HB LeroyThe little animation is funny, but, there are points it's making that deserve discussion.1) Inflation as measured by the CPI is a funny thing. The biggest part of the CPI is "Owners Equivalent Rent" OER. It views the housing component not as what a spectrum of people pay for housing but what the equivalent rent would be. So it's not your mortgage it's the equivalent rent of the property.It doesn't capture maintenance, improvements, etc..What throws that measure off is that rents have been very flat for a decade and even declined whilethe price of housing shot up.meanwhile food and energy have bounced all over the place andbeen showing up to people.So while CPI is flat, out of pocket expenses are rising.
Pat-There are other parts of the CPI basket that measure the maintenance aspects of housing. I know people claim food is going up, but it really hasn't gone up much. People just notice prices that are going up and don't notice the items where prices went down (particularly eating out). Oil/gasoline is up substantially, but electricity and natural gas are flat to down. I agree housing is difficult to account for price changes and OER is not a great metric. The problem is that they want to reduce the volatility of housing and historically rents are less volatile than prices and will over the long run go up at the same rate. Also if you look nationally at the price of a mortgage (interest rate & house price) you will see that current prices are basically the same as they were in 2000. House prices are up ~50% but mortgage rates fell from 8% to 4.5%. The CPI claims rents were up 30% over this time frame. So you can see the difficulty of picking what metric to use OER (basically rents) are up ~30%, house prices are up 50%, but a mortgage payment is up ~0%. All three of these metrics are reasonable, so I think the government took the metric that moves the least.
Pat - There is a bit more that the average person does not know about the CPI - in that a number of manipulations are performed in order to keep the CPI well below what it should be - as it is currently understated by approximately 7%. Some people are aware that what is often stated is "core CPI" which deletes energy and food prices from consideration. These are key inflation factors but are very volatile. Not so many people are aware of the weighting adjustments (another old modeling trick) or the concept of hedonic adjustments, which skew it further still.If interested, I recommend you read the excellent primer at CFI explained by Shadowstats. There is a lot of good economic information at that site. For example, did you know the current national unemployment rate is actually over 22.5% if measured using historical (non-adjusted) measurement methods?
housebuyer said...Also if you look nationally at the price of a mortgage (interest rate & house price) you will see that current prices are basically the same as they were in 2000. House prices are up ~50% but mortgage rates fell from 8% to 4.5%.So what you're saying is that in 10 more years if the interest rate is back to 8% that housing prices should go back down to compensate? I feel like you can't use the first argument without also supporting the second statement.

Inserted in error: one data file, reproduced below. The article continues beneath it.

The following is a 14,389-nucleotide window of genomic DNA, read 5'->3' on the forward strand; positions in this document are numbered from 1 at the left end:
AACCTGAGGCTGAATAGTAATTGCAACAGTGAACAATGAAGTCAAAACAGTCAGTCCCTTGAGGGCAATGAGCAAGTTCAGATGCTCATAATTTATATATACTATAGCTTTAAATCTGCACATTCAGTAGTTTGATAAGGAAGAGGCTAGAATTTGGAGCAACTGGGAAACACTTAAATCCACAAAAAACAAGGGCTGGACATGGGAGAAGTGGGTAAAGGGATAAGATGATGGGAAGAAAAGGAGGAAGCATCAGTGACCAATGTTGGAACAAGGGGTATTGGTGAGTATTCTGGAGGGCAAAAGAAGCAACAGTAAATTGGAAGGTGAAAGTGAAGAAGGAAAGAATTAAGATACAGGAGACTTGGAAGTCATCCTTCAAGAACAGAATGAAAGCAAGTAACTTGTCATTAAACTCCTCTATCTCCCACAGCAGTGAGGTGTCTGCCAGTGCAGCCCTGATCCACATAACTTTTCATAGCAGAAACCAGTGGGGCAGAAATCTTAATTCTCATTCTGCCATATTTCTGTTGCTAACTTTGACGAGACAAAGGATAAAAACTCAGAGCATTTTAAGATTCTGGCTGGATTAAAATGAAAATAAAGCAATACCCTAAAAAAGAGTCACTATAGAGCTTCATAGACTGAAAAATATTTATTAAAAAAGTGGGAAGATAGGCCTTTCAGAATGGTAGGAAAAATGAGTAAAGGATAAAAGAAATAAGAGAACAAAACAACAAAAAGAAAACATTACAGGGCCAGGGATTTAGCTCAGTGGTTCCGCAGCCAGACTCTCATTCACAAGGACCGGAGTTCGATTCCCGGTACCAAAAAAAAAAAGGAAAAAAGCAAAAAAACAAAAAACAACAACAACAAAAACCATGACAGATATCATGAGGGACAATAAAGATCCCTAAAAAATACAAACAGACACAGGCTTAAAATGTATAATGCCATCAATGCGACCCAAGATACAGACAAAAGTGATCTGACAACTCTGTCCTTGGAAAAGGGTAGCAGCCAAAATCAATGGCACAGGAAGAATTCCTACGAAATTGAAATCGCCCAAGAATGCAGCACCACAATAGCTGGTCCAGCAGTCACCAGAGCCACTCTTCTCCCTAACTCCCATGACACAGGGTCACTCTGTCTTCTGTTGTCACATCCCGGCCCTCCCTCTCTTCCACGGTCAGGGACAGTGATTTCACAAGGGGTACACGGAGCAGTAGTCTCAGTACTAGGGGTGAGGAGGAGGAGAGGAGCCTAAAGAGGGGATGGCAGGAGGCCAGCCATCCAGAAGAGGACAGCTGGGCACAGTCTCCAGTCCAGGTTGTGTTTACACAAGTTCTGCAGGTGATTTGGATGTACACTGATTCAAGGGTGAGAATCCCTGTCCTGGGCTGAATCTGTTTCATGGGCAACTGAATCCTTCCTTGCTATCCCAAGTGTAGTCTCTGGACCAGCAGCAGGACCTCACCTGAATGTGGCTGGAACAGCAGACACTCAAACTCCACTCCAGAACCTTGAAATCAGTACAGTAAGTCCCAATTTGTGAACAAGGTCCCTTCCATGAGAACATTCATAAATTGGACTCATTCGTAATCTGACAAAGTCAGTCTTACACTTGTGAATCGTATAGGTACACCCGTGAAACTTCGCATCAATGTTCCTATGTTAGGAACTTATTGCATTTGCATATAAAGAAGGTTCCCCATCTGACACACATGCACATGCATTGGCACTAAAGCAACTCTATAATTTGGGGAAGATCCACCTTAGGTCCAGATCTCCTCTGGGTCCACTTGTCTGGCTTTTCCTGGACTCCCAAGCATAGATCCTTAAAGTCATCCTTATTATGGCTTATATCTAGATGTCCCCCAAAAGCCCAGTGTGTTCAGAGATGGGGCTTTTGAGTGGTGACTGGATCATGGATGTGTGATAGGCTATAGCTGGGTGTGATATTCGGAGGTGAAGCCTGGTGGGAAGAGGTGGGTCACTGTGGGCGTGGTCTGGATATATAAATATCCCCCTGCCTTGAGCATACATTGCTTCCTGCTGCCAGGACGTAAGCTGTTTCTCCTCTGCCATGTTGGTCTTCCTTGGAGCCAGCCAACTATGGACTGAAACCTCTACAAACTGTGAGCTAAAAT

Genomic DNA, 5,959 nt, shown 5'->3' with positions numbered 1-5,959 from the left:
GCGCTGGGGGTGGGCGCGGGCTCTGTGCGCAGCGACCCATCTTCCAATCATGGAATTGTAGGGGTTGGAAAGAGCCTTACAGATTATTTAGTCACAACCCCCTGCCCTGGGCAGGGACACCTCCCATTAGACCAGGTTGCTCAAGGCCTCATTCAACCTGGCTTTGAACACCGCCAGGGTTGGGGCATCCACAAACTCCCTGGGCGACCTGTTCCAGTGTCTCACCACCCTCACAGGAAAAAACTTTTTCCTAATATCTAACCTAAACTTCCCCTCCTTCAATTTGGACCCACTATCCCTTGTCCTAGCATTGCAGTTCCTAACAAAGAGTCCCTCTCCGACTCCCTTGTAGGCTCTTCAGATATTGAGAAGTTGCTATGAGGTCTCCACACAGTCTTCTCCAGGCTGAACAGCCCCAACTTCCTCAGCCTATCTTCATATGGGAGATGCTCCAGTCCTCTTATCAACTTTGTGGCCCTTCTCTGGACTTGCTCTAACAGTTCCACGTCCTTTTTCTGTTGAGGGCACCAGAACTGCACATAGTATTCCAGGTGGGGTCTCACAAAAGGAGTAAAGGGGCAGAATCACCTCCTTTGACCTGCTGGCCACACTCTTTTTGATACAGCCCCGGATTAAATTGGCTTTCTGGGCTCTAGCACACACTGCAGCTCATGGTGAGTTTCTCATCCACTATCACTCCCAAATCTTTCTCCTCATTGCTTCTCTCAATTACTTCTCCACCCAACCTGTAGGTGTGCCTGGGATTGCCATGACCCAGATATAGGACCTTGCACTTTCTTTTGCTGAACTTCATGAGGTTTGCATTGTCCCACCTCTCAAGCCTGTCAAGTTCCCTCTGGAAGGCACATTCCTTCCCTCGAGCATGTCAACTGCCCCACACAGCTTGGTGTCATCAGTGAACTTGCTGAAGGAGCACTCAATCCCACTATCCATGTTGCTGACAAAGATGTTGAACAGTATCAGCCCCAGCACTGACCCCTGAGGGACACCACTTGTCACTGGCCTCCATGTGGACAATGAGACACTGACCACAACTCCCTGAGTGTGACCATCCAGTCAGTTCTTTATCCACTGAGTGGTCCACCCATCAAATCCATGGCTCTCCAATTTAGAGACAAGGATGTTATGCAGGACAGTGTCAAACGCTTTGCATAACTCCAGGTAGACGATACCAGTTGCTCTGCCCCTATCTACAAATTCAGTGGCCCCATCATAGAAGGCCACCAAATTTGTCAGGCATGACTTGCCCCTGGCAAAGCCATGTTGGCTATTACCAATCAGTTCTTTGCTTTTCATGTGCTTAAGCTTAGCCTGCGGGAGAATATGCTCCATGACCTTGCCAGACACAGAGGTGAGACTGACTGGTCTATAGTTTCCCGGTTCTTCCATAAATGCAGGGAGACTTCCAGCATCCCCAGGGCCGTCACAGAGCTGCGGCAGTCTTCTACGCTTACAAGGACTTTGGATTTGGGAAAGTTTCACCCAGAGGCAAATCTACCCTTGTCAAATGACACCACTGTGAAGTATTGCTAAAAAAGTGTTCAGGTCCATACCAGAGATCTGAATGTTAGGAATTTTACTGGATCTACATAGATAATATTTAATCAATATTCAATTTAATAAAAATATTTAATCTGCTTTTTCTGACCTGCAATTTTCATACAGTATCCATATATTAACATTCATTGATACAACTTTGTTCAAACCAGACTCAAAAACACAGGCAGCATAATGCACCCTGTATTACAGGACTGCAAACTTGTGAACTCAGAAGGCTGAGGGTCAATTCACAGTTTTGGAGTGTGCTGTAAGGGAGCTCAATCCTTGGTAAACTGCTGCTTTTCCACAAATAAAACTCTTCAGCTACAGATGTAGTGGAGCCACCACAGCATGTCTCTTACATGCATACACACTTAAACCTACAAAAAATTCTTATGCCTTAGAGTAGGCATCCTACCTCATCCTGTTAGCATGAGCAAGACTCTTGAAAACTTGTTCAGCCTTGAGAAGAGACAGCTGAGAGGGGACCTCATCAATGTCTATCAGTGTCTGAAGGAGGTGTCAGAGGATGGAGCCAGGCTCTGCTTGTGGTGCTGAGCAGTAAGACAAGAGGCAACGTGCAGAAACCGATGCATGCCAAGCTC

JeremyDon't forget the impact removal of the mortgage interest tax deduction will have on prices if passed by Congress.
Jeremy-No I am saying that if there was 2% inflation for 20 years from 2000-2020 you would expect housing prices to go up 1.02^20 = ~49%. So if mortgages go back to 8% I would expect housing to stay fairly flat over the next decade. If this happens housing prices would have gone up roughly the same amount as inflation.If interest rates went up to 8% now I do think prices would fall. Probably not all the way to where they should, but that is because house prices are sticky on the downside.C-I disagree with shadow stats that weightings shouldn't be changed. Over time peoples preferences change and they buy more or less of items. Also people generally avoid buying goods whose price has risen dramatically so changing weightings allows BLS to adjust for this. I do agree you can make an argument why weightings shouldn't change, but I am not convinced one way is more or less accurate they just tell different stories.
I use measurement weightings myeelf for professional purposes. Weights have their uses depending upon their application. The question is how and to what purpose. To more accurately assess the data? Or to obscure it for political reasons? Not being a staff member of the Bureau of Labor Statistics I can't say, but I tend to take a skeptical/cynical view.
C-I agree it would be good to know if they have an agenda and if so what it is. Although seeing that the rules haven't changed much during liberal and conservative leadership I don't think they have much of an agenda, but could be wrong.
http://franklymls.com/DC7454631assessed at 433K, sells for 255K3BR2BA needs work but it's a decent place.